Fashion-tech Special
Entrepreneur Chris Margetts on how to 3D print footwear from textile waste
The number of components in a pair of shoes can decrease from thirty to about two to three, with the startup’s recycled printing material.
8 Jun 2022

According to footwear developer and entrepreneur Chris Margetts, the fashion industry, and especially the footwear industry, operate a very archaic model with a high carbon footprint and with products often travelling halfway around the world to reach their final destination. His startup, The Sole Theory, wants to explore what he explains as the cleanest and most efficient way possible to produce footwear, while also addressing customer needs for better choices and more comfort.

— I’ve always been fascinated by 3D printing, he says, but we’ve not really seen this technology fully commercialised on footwear. For me, everything 3D printing can offer is the perfect solution for fixing these problems if the right materials and technology can come together. After meeting with Swedish innovation company and development and innovation centre, Wargön Innovation, who was very interested in his idea, they started discussing the huge problem around ­textile waste.

— In particular, we talked about the plastic materials like polyester and nylon. We realised that if we could incorporate that into this project, then we would also be solving another big problem.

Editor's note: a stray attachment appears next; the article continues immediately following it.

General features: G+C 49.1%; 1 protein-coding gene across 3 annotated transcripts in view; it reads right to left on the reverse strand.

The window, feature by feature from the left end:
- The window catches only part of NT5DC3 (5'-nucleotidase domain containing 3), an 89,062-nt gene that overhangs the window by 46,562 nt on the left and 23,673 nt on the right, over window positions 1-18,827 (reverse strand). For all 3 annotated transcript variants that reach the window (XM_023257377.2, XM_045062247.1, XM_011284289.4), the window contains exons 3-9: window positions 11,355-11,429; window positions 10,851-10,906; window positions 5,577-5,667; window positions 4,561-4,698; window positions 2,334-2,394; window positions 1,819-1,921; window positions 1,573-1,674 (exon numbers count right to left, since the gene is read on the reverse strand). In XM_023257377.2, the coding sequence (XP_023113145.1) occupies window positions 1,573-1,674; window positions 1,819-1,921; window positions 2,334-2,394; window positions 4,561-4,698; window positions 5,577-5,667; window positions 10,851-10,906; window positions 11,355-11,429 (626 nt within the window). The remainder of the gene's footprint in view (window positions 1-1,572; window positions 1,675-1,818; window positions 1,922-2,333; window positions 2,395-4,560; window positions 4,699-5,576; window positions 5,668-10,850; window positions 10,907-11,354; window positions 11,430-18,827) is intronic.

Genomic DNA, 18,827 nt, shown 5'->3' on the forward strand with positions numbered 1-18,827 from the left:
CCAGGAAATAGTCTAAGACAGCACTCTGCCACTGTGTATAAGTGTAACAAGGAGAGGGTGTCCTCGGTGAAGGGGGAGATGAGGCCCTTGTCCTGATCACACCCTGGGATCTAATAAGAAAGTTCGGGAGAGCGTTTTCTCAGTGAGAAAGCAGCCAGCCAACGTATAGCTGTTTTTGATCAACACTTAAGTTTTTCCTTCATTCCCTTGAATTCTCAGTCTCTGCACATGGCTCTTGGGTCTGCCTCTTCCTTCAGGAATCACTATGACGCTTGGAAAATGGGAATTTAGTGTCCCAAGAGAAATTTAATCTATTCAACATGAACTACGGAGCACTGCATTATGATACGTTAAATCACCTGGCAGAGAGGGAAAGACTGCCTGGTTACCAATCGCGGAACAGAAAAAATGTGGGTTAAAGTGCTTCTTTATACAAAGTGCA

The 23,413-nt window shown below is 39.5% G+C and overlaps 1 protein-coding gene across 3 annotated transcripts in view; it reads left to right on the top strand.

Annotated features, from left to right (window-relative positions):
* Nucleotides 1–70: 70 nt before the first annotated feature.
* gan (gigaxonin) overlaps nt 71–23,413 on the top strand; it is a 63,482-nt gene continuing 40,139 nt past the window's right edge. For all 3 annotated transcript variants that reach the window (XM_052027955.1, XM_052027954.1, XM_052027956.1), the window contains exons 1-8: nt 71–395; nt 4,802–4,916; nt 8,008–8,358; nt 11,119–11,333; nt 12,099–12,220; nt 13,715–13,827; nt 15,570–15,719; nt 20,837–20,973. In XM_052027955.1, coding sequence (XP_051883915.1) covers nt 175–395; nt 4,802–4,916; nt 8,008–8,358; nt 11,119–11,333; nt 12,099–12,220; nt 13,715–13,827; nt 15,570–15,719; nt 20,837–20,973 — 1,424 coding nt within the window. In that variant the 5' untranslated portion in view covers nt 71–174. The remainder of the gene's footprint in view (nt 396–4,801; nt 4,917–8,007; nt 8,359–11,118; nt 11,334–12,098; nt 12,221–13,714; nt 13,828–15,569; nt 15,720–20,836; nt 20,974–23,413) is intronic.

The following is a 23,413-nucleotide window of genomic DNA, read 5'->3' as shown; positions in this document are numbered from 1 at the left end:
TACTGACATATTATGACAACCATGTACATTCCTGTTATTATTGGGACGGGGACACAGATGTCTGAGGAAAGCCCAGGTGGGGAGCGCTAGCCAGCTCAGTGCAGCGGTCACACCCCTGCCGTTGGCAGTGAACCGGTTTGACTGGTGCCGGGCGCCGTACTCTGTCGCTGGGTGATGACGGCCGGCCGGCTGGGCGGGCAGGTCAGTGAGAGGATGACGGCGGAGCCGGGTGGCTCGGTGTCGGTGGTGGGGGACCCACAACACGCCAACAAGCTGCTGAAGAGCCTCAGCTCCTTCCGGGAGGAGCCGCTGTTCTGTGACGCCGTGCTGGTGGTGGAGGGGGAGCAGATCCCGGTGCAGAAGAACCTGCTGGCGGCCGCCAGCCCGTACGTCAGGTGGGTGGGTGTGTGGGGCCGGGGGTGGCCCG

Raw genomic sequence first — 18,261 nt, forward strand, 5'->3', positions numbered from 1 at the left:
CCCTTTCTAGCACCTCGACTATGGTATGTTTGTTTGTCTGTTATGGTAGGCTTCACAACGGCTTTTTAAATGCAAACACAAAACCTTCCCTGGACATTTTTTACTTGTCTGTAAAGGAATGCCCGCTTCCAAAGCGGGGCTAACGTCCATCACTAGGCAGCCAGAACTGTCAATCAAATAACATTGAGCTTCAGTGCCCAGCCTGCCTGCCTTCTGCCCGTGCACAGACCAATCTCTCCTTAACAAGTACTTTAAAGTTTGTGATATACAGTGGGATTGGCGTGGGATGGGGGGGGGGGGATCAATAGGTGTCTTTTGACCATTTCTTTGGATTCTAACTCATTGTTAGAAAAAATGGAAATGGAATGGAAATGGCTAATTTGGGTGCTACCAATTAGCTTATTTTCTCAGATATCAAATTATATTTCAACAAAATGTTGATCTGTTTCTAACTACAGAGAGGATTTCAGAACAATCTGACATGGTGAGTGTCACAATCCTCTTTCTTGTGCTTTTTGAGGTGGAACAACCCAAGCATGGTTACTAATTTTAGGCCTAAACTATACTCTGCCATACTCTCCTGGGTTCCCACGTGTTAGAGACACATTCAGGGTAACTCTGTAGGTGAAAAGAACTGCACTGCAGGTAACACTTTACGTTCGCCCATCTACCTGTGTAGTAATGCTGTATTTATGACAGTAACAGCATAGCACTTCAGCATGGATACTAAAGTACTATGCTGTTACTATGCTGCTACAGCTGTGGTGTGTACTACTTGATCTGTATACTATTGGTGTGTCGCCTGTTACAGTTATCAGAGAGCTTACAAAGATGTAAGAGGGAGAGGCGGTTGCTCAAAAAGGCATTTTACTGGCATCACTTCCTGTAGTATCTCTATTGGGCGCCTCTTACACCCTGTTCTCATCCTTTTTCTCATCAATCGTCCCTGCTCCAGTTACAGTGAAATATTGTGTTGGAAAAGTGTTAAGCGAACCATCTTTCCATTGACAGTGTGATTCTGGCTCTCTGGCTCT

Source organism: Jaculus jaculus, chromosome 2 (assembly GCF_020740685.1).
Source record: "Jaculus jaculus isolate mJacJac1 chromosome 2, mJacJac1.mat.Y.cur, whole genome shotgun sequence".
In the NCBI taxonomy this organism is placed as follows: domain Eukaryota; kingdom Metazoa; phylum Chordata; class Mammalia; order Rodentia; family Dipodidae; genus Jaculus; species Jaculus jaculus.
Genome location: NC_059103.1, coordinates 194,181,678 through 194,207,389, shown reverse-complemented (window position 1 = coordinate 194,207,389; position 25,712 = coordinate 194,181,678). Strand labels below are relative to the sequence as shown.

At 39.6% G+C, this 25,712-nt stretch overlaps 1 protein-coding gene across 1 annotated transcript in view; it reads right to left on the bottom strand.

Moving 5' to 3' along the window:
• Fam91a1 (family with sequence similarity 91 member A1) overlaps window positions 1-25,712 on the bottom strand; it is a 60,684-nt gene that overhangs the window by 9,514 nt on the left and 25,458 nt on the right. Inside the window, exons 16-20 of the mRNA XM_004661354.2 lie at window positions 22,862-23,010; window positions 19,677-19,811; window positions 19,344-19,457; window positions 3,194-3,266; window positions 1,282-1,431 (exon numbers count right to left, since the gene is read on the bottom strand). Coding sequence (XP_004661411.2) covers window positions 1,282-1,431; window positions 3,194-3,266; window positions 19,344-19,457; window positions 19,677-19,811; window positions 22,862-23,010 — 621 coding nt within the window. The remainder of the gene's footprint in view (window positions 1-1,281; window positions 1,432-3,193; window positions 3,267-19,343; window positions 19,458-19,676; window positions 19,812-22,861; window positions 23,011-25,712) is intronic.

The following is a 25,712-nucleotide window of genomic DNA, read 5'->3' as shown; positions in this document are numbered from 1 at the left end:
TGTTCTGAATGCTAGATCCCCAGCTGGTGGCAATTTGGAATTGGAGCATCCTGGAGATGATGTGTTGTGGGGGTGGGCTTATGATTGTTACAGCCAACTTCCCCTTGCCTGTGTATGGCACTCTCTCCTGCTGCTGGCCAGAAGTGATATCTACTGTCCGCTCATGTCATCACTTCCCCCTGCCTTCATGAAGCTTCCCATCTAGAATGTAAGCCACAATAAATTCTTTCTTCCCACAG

Together they’ve collected, sorted, and shredded down used textiles before sending them on to a production centre where the materials are turned into a filament that’s used to 3D print a line of shoes. Calculations show that the environmental impact can decrease by up to 95 per cent per shoe using recycled textiles, and the number of components in a pair of shoes can decrease from twenty to thirty to about two to three, which would ease the recycling process considerably.

— You’ll be able to take last season’s fashion and recycle the material to today’s outfit. It’s a whole new way of thinking. Our next step is to commercialise this material even more to increase comfort and performance while also working on new designs such as sneakers and rain boots. We’ll also be working on ways to add 3D body scanning to the machine so we can scan people’s feet and print personalised shoes to their exact fit and specification on demand. We hope to have these next stages of the project completed within two to three years, Margetts concludes.